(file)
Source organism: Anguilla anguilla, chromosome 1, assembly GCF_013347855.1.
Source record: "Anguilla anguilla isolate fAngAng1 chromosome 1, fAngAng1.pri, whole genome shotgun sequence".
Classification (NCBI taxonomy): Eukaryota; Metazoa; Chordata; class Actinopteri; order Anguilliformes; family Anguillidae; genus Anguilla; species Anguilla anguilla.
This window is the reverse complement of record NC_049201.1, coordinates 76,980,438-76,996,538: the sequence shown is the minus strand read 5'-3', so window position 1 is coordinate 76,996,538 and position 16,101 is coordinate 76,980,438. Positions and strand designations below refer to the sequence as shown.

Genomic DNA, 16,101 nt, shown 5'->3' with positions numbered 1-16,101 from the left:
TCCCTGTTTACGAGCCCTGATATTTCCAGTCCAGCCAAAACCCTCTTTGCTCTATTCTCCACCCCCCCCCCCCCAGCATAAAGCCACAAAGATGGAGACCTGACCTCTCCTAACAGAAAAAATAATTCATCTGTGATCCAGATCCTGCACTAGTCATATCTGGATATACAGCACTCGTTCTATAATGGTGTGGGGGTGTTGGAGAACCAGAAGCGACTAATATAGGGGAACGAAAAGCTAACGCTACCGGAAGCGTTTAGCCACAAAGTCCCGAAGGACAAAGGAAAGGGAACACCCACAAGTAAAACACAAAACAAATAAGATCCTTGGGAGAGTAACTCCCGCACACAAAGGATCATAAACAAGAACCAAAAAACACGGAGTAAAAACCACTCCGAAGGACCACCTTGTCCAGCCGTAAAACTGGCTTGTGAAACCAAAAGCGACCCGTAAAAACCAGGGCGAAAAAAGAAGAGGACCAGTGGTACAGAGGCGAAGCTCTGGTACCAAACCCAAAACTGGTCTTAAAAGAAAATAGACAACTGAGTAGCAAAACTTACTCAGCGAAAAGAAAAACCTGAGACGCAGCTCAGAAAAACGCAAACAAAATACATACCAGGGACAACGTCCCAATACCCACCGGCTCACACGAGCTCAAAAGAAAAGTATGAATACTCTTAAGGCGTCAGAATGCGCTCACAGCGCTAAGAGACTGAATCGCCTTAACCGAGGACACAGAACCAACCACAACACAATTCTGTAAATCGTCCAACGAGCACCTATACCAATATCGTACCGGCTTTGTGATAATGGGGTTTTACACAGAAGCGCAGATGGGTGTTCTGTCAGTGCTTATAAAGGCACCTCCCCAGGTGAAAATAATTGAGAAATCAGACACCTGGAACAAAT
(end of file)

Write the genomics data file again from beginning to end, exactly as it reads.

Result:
Source organism: Anguilla anguilla, chromosome 1, assembly GCF_013347855.1.
Source record: "Anguilla anguilla isolate fAngAng1 chromosome 1, fAngAng1.pri, whole genome shotgun sequence".
Classification (NCBI taxonomy): Eukaryota; Metazoa; Chordata; class Actinopteri; order Anguilliformes; family Anguillidae; genus Anguilla; species Anguilla anguilla.
This window is the reverse complement of record NC_049201.1, coordinates 76,980,438-76,996,538: the sequence shown is the minus strand read 5'-3', so window position 1 is coordinate 76,996,538 and position 16,101 is coordinate 76,980,438. Positions and strand designations below refer to the sequence as shown.

Genomic DNA, 16,101 nt, shown 5'->3' with positions numbered 1-16,101 from the left:
TCCCTGTTTACGAGCCCTGATATTTCCAGTCCAGCCAAAACCCTCTTTGCTCTATTCTCCACCCCCCCCCCCCCAGCATAAAGCCACAAAGATGGAGACCTGACCTCTCCTAACAGAAAAAATAATTCATCTGTGATCCAGATCCTGCACTAGTCATATCTGGATATACAGCACTCGTTCTATAATGGTGTGGGGGTGTTGGAGAACCAGAAGCGACTAATATAGGGGAACGAAAAGCTAACGCTACCGGAAGCGTTTAGCCACAAAGTCCCGAAGGACAAAGGAAAGGGAACACCCACAAGTAAAACACAAAACAAATAAGATCCTTGGGAGAGTAACTCCCGCACACAAAGGATCATAAACAAGAACCAAAAAACACGGAGTAAAAACCACTCCGAAGGACCACCTTGTCCAGCCGTAAAACTGGCTTGTGAAACCAAAAGCGACCCGTAAAAACCAGGGCGAAAAAAGAAGAGGACCAGTGGTACAGAGGCGAAGCTCTGGTACCAAACCCAAAACTGGTCTTAAAAGAAAATAGACAACTGAGTAGCAAAACTTACTCAGCGAAAAGAAAAACCTGAGACGCAGCTCAGAAAAACGCAAACAAAATACATACCAGGGACAACGTCCCAATACCCACCGGCTCACACGAGCTCAAAAGAAAAGTATGAATACTCTTAAGGCGTCAGAATGCGCTCACAGCGCTAAGAGACTGAATCGCCTTAACCGAGGACACAGAACCAACCACAACACAATTCTGTAAATCGTCCAACGAGCACCTATACCAATATCGTACCGGCTTTGTGATAATGGGGTTTTACACAGAAGCGCAGATGGGTGTTCTGTCAGTGCTTATAAAGGCACCTCCCCAGGTGAAAATAATTGAGAAATCAGACACCTGGAACAAAT